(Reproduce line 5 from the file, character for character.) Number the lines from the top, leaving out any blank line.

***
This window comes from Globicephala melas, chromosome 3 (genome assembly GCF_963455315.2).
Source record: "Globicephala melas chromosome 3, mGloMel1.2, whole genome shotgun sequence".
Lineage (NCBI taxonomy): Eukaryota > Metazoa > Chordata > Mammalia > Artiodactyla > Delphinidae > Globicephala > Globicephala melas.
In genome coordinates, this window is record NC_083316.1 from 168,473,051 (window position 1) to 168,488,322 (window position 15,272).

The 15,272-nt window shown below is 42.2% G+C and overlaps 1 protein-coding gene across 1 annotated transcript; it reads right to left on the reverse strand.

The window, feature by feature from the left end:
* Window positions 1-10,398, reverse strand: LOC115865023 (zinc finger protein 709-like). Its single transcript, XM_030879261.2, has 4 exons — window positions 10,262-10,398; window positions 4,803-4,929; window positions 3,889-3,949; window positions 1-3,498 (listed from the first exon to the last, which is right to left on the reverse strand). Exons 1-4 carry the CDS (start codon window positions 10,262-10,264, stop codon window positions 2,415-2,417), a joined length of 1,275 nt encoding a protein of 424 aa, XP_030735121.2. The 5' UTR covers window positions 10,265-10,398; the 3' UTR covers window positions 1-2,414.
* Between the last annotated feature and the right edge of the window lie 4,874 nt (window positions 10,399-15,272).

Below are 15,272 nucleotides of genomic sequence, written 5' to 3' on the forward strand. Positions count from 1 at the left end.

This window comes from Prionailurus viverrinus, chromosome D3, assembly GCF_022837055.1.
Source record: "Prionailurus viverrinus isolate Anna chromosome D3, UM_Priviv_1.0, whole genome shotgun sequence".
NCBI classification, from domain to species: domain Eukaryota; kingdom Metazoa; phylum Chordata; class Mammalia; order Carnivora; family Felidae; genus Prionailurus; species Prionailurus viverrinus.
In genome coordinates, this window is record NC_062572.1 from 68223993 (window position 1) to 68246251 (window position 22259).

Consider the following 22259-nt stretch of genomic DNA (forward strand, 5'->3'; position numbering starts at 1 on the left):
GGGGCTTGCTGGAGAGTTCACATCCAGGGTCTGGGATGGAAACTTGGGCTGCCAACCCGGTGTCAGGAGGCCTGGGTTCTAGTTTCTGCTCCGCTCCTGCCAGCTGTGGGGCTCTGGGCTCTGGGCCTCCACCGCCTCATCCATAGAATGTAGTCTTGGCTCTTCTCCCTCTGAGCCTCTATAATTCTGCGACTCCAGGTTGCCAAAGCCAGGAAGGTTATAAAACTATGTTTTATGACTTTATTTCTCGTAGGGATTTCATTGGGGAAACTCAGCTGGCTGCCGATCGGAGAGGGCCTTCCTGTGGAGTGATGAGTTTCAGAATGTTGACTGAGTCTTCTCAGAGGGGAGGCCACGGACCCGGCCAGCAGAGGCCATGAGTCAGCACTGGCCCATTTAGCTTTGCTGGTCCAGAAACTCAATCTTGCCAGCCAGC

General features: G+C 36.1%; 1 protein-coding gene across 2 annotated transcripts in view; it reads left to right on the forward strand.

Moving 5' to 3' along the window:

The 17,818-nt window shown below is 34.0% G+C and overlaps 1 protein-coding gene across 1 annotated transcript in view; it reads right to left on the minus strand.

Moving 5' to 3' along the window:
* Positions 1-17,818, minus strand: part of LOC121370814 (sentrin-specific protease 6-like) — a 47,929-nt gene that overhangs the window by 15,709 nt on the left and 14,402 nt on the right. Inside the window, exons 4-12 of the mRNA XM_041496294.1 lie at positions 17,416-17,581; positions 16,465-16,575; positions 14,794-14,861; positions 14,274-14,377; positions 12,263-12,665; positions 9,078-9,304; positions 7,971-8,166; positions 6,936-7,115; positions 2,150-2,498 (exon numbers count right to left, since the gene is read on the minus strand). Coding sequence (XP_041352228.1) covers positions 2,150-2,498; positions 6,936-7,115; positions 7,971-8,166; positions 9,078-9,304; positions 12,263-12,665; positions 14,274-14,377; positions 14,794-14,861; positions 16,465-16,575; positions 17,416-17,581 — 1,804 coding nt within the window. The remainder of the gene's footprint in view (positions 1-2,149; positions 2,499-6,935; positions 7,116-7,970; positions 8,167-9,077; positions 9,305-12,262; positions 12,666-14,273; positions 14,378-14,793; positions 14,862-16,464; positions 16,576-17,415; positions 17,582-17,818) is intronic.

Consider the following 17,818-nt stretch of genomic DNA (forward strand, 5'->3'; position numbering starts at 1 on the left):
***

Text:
The 15,272-nt window shown below is 42.2% G+C and overlaps 1 protein-coding gene across 1 annotated transcript; it reads right to left on the reverse strand.